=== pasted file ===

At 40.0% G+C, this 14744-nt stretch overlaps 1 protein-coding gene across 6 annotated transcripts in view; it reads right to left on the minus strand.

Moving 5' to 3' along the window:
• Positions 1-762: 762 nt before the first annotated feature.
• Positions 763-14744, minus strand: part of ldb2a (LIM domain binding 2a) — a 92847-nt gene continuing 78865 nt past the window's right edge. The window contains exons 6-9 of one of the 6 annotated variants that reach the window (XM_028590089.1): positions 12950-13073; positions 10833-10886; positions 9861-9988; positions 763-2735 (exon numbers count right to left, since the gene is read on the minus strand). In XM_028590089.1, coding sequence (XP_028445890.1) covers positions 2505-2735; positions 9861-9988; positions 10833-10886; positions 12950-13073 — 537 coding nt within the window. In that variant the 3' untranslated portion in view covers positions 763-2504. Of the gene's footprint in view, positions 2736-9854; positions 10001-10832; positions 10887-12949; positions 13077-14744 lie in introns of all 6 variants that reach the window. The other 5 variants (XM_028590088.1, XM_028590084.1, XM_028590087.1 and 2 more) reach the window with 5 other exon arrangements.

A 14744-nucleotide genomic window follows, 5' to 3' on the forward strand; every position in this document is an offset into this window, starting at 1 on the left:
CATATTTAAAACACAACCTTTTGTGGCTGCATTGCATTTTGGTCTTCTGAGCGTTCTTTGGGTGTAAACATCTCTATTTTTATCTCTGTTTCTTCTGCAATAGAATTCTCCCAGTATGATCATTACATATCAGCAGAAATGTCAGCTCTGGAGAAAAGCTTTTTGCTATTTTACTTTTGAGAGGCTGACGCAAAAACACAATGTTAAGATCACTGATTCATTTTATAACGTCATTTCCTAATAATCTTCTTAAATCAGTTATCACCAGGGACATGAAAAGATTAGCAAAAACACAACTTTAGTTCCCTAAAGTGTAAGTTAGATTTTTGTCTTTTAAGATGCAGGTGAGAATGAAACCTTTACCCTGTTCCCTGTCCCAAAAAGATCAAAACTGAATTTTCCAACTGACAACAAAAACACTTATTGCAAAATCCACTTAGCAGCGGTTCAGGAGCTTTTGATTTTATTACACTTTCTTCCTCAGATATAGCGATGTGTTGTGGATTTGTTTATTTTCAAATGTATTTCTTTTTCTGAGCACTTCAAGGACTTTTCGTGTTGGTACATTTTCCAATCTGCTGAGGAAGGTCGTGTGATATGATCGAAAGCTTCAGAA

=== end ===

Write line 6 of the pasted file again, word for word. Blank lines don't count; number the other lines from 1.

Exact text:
CATATTTAAAACACAACCTTTTGTGGCTGCATTGCATTTTGGTCTTCTGAGCGTTCTTTGGGTGTAAACATCTCTATTTTTATCTCTGTTTCTTCTGCAATAGAATTCTCCCAGTATGATCATTACATATCAGCAGAAATGTCAGCTCTGGAGAAAAGCTTTTTGCTATTTTACTTTTGAGAGGCTGACGCAAAAACACAATGTTAAGATCACTGATTCATTTTATAACGTCATTTCCTAATAATCTTCTTAAATCAGTTATCACCAGGGACATGAAAAGATTAGCAAAAACACAACTTTAGTTCCCTAAAGTGTAAGTTAGATTTTTGTCTTTTAAGATGCAGGTGAGAATGAAACCTTTACCCTGTTCCCTGTCCCAAAAAGATCAAAACTGAATTTTCCAACTGACAACAAAAACACTTATTGCAAAATCCACTTAGCAGCGGTTCAGGAGCTTTTGATTTTATTACACTTTCTTCCTCAGATATAGCGATGTGTTGTGGATTTGTTTATTTTCAAATGTATTTCTTTTTCTGAGCACTTCAAGGACTTTTCGTGTTGGTACATTTTCCAATCTGCTGAGGAAGGTCGTGTGATATGATCGAAAGCTTCAGAA